Metabolite impurities are byproducts formed in the body after a drug substance is ingested. During metabolism, the API and
drug product in the body are exposed to various enzymes, from which metabolite impurities can be formed (26–34). Drug metabolism
is traditionally divided into two phases: metabolic (i.e., hepatic) clearance and the Phase I and Phase II process. The division
is based on the observation that a drug substance first undergoes oxidative attack (e.g., benzene to phenol), and the newly
introduced hydroxyl function will undergo glucouronidation (e.g., phenol to phenyl glucouronic acid). Some metabolites are
formed as impurities during the development of a process. Control of these process-related metabolite impurities in the final
API may not be necessary if control of other metabolites has already occurred and taken into consideration. Tightening the
limits, therefore, may not be needed.
Examples are asenapine N-oxide, asenapine desmethyl, and ciprofoxacin ethyl diamino impurity, which are formed as process impurities, but are also
metabolites of the same process (see Figure 5). It put forth a question whether limiting such a metabolite impurity in the
final API is still required.
Figure 5: Process impurities, thermal decomposition impurities, and metabolites of asenapine. CAS No. is Chemical Abstracts
Select analytical methodologies
The development of a new drug mandates that meaningful and reliable analytical data be generated at various steps of drug
development. The drug also should exhibit excellent stability throughout its shelf-life. To meet these requirements, methodologies
need to be developed that are sensitive enough to measure low levels of impurities. This need has led to analytical methods
that are suitable for determining trace and ultra-trace levels (i.e., submicrogram) quantities of various chemical entities
(35–39). Various methods are available for monitoring impurities.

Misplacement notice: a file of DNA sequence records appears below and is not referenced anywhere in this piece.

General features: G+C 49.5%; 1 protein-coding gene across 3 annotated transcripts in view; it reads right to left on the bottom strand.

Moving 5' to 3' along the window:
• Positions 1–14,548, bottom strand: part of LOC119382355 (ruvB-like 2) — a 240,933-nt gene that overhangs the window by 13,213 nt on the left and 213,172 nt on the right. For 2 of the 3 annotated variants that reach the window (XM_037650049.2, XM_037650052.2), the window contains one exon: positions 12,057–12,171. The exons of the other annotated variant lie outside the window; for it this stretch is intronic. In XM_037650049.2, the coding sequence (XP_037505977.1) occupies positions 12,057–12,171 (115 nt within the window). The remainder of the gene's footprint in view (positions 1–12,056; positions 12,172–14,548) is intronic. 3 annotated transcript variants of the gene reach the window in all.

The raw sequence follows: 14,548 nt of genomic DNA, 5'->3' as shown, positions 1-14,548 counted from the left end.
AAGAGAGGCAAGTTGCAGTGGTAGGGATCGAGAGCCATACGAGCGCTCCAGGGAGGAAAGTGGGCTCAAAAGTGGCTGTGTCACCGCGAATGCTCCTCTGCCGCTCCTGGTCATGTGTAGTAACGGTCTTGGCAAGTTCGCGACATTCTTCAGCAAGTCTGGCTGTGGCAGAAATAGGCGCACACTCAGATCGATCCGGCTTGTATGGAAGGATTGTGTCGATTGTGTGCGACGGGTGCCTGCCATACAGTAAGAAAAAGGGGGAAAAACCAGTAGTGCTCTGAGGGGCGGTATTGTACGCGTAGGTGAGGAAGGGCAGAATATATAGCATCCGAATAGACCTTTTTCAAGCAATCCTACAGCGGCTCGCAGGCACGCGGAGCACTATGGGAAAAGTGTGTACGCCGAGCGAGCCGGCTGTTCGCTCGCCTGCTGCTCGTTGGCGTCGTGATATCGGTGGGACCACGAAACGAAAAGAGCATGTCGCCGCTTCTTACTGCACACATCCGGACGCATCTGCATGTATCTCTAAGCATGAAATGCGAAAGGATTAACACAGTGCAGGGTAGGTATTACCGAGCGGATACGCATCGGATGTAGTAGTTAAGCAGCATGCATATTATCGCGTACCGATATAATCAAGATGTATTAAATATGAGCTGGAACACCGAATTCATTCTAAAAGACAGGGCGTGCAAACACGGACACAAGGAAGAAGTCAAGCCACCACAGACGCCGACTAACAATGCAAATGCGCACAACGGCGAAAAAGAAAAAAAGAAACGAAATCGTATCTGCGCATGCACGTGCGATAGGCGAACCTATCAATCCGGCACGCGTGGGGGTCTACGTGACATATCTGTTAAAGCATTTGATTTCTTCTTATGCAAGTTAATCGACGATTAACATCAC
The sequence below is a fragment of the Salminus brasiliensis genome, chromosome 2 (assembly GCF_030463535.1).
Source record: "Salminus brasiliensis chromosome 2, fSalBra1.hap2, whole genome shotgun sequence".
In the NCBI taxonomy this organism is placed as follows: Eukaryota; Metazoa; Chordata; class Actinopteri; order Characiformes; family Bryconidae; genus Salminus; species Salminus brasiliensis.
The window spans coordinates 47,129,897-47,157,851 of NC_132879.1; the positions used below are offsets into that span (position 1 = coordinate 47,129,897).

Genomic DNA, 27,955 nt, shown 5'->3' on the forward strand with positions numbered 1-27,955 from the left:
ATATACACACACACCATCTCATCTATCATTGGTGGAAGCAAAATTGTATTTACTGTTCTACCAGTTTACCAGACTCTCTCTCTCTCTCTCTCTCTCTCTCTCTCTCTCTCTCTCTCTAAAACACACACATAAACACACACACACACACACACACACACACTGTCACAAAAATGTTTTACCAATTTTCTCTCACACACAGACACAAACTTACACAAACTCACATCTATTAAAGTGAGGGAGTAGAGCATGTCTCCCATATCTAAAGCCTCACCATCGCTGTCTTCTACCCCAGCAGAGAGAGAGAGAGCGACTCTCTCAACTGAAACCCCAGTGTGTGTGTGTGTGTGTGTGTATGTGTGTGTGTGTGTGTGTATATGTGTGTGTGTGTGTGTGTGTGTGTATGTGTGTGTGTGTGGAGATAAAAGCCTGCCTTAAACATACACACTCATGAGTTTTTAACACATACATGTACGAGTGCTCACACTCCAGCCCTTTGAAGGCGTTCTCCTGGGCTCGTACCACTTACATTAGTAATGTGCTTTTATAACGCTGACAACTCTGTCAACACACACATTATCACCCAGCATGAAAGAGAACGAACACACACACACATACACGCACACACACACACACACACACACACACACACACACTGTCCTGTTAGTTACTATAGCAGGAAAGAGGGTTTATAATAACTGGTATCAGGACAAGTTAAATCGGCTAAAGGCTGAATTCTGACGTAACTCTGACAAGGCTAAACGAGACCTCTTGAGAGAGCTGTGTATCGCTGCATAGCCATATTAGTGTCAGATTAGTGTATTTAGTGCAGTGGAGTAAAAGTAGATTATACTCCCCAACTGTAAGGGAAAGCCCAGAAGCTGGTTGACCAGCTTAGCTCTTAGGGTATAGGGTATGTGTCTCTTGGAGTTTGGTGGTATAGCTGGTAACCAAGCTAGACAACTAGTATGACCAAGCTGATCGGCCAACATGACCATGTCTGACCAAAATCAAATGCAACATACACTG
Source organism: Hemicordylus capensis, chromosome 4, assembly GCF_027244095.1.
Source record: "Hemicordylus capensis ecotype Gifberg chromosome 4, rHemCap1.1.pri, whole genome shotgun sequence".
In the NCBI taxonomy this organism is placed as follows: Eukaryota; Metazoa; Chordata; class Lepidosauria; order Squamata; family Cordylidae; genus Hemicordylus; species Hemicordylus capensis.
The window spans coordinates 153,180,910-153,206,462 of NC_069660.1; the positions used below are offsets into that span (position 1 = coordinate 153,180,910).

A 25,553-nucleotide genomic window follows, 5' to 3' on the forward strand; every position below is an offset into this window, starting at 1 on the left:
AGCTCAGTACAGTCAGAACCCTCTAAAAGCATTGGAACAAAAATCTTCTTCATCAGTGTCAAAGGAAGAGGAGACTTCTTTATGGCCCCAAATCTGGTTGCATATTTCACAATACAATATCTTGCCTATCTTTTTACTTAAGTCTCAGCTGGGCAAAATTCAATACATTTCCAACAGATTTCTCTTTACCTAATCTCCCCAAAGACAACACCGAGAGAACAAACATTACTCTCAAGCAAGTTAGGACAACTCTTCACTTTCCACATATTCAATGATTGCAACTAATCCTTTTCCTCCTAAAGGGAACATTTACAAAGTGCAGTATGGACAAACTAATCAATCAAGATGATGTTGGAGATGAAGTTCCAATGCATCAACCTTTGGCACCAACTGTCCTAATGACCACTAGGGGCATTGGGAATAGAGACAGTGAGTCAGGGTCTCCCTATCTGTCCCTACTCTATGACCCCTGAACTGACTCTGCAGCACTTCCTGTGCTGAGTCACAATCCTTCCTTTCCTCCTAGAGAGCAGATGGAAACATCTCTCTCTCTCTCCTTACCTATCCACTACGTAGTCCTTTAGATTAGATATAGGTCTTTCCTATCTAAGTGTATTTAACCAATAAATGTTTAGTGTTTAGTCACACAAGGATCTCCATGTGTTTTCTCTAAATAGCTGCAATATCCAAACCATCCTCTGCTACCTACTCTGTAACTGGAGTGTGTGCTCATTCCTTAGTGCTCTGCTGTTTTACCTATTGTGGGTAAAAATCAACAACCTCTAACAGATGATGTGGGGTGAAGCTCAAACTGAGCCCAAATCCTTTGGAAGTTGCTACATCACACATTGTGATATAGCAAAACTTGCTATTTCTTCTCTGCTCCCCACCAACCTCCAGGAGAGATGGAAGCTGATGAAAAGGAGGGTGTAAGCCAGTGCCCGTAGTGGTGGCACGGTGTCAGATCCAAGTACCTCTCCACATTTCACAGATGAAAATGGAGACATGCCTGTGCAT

. Various spectroscopic methods can be used for characterization of impurities, such as UV-visible spectroscopy, FTIR spectroscopy,
NMR spectroscopy, and mass spectrometry (MS).
. Various separation methods can be used, including thin-layer chromatography (TLC), gas chromatography (GC), HPLC, capillary
electrophoresis (CE), and supercritical fluid chromatography (SFC). A review of these methods is provided in the literature
(39). CE is an electrophoretic method that is frequently lumped with chromatographic methods because it shares many of the
common requirements of chromatography. A broad range of compounds can be resolved using TLC by using different plates and
mobile phases. GC is a useful technique for quantification. It can provide the desired resolution, selectivity, and ease of
quantification. This technique is useful for organic volatile impurities. SFC offers some of the advantages of GC in terms
of detection and HPLC in terms of separation.
The following hyphenated methods can be used effectively to monitor impurities: GC–MS; liquid chromatography (LC)–MS; LC–diode-array
detection (DAD)–MS; LC–NMR; LC–DAD–NMR–MS; and LC–MS–MS.
. It is often necessary to isolate impurities because the instrumental methods are not available or further confirmation
is needed. The following methods have been used for isolation of impurities: solid-phase extraction, liquid–liquid extraction,
accelerated solvent extraction, supercritical fluid extraction, column chromatography, flash chromatography, TLC, HPLC, CE,